KATU is working on feature stories to air for Race for the Cure. So they’ve been interviewing me and other survivors. Today, we did a quick interview in the studio. I bribed the kids that if they were good in the studio, I’d buy them all milkshakes. I didn’t really have to bribe them – they’re well behaved on their own. The producer, Kelly, was nice enough to give us a studio tour. If you wait until the last minute and thrive on stress, a career in news is just for you, he said. That means you, Josson and Livvie. Thanks, KATU! We had a really great time and all-new appreciation for what you guys do. Kelly says being a producer means you get paid to be curious. I love that.
1- Radiation #2 went much better. My boob was not on fire today. I was surprised when one of the nurses said my pain yesterday was in my head because they don’t give you enough radiation to cause pain. Okay, my boob was hot to the touch like it was running a fever, even when I woke up this morning. Who “imagines” crazy fire boob? Fire on the Mountain!
2- The kids ran around playing tag and tried to do flips in the grass with their friends. That’s what I’m talking about! Neighborhood fun, ya’ll! Why can’t they be “free-range children” like we were every day?
3- Brian came home from Seattle, and Livvie threw herself into his arms. I didn’t go all drama-like. Brian’s dad sent me roses. When I called to say thanks, I couldn’t help but apologize to him that his son has to go through this cancer nightmare, not that I signed up for it. But STILL, it’s been tough. Brian brought home a lemon tart, so everybody’s happy about that!
Just coming out of a blissful week of no cancer treatment. Getting a vacation at Neskowin Beach with nothing but beach, birds and beauty did the trick. We all went kayaking together for the first time. Steven said, “This is one of the best days of my life.” He probably said that because he was steering the kayak – one thing he could control. Now it’s back to cancer treatment. I had my first radiation treatment today. It’s a little alarming at the safety precautions between you and the radiation staff – like a metal door the size of Kansas. The beams zipped across my skin and viola! Instant sunburn. I was also alarmed at how much that little beam freaking hurt and how hot my skin was. Not sure what I was expecting, spa day? If the first one hurt, how am I going to make it for six weeks of treatments?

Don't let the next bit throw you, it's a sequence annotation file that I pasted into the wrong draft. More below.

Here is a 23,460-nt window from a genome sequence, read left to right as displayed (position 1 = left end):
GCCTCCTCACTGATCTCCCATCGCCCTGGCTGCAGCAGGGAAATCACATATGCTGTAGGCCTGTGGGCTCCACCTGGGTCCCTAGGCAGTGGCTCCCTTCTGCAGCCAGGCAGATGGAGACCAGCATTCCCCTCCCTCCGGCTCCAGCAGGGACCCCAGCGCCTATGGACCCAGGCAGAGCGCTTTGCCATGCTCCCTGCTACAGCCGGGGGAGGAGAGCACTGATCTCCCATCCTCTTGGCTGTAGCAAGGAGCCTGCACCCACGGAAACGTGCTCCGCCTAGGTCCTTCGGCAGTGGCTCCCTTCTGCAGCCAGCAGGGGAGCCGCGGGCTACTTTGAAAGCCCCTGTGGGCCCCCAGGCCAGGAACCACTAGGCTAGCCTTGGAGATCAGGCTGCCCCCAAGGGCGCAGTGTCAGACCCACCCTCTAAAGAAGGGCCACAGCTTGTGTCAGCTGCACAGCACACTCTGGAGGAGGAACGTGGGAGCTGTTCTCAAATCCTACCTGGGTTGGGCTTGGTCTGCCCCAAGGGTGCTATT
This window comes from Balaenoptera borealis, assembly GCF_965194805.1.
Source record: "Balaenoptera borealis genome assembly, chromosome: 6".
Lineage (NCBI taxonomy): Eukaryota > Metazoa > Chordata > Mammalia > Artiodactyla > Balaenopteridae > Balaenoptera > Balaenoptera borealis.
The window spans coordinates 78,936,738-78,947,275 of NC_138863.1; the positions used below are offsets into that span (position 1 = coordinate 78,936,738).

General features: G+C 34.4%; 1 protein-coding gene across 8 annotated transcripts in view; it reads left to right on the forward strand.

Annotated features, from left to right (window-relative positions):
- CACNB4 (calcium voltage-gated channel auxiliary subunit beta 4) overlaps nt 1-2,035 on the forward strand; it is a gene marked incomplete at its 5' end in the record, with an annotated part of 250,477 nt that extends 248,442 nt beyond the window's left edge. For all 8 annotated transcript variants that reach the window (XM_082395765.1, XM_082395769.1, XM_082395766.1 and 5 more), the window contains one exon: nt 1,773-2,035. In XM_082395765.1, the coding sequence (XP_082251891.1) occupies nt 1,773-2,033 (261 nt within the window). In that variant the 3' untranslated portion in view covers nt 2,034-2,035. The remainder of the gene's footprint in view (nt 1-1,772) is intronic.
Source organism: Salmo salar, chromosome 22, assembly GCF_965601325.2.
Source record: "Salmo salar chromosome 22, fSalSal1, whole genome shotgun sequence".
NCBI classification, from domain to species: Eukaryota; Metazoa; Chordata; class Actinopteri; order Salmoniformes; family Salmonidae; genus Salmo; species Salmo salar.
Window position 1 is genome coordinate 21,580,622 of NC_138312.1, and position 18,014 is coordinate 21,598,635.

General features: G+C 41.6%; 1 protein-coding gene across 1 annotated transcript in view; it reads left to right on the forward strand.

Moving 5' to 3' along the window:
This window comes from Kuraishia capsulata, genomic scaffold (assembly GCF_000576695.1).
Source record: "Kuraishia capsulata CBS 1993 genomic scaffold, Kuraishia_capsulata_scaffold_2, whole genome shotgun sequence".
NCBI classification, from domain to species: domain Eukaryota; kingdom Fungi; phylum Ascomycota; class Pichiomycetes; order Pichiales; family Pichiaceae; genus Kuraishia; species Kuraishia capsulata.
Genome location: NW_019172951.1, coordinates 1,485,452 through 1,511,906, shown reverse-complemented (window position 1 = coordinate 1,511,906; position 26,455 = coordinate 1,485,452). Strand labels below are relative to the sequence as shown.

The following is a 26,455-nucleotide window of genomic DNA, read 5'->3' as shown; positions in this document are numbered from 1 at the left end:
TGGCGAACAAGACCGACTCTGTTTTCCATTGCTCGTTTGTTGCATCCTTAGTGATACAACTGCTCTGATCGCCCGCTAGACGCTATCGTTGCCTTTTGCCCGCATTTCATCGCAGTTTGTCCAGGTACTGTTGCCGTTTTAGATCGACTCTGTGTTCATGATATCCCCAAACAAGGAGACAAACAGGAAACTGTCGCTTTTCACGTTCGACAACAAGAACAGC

1- Hanging out at Maria’s today with Shonda, Kari and Rea while the kids pummeled each other with rubber bouncy toys made me feel much less lonely about summer. We’re all in the same boat with minimal camps and cruise director status.
2- KATU News has been interviewing me and other breast cancer survivors for Race for the Cure. Tomorrow, they’re interviewing me in the studio. Wish I could grow some Chia Hair.
3- The kids have been so appreciative and sweet to me. I took them to see a movie last night and had the best time. Soon, they won’t want to hang out with their parents like that. So I’m taking it all in while I can.
Considering the last day of school is today, it’s been one ridiculous busy week. That’s why you haven’t seen any blogs. First, I delivered a 45-minute speech on “Laughter is the Best Medicine” for 150 cancer survivors at PeaceHealth at Southwest Medical Center. That requires an all-points focus for me. The people were so nice there. One man came over to me afterward and said: “I didn’t have my hearing aid turned on, but you looked funny.” Then, there was Steven’s final class project: a reenactment of the Exorcist using paper bag puppets. Definitely straight to DVD. Next up, Liv’s bridge project constructed from the contents of every paper recycling bin in the tri-state area.